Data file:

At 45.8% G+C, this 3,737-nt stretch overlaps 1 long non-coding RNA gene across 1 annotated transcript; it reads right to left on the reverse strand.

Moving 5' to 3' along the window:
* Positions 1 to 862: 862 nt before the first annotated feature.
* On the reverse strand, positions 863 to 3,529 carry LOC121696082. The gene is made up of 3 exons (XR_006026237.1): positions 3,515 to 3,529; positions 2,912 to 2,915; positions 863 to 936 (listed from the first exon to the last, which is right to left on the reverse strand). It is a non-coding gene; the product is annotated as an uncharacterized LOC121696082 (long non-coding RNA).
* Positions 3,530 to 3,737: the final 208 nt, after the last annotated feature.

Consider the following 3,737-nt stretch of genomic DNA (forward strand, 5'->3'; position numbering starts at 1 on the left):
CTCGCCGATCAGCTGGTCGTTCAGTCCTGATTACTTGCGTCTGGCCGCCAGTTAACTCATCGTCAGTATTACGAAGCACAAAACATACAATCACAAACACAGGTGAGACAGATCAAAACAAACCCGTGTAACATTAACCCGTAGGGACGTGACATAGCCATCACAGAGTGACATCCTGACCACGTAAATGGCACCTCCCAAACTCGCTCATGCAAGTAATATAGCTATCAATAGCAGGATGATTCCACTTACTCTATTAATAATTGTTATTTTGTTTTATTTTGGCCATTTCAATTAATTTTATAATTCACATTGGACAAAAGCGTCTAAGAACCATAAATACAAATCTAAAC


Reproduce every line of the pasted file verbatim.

At 45.8% G+C, this 3,737-nt stretch overlaps 1 long non-coding RNA gene across 1 annotated transcript; it reads right to left on the reverse strand.

Moving 5' to 3' along the window:
* Positions 1 to 862: 862 nt before the first annotated feature.
* On the reverse strand, positions 863 to 3,529 carry LOC121696082. The gene is made up of 3 exons (XR_006026237.1): positions 3,515 to 3,529; positions 2,912 to 2,915; positions 863 to 936 (listed from the first exon to the last, which is right to left on the reverse strand). It is a non-coding gene; the product is annotated as an uncharacterized LOC121696082 (long non-coding RNA).
* Positions 3,530 to 3,737: the final 208 nt, after the last annotated feature.

Consider the following 3,737-nt stretch of genomic DNA (forward strand, 5'->3'; position numbering starts at 1 on the left):
CTCGCCGATCAGCTGGTCGTTCAGTCCTGATTACTTGCGTCTGGCCGCCAGTTAACTCATCGTCAGTATTACGAAGCACAAAACATACAATCACAAACACAGGTGAGACAGATCAAAACAAACCCGTGTAACATTAACCCGTAGGGACGTGACATAGCCATCACAGAGTGACATCCTGACCACGTAAATGGCACCTCCCAAACTCGCTCATGCAAGTAATATAGCTATCAATAGCAGGATGATTCCACTTACTCTATTAATAATTGTTATTTTGTTTTATTTTGGCCATTTCAATTAATTTTATAATTCACATTGGACAAAAGCGTCTAAGAACCATAAATACAAATCTAAAC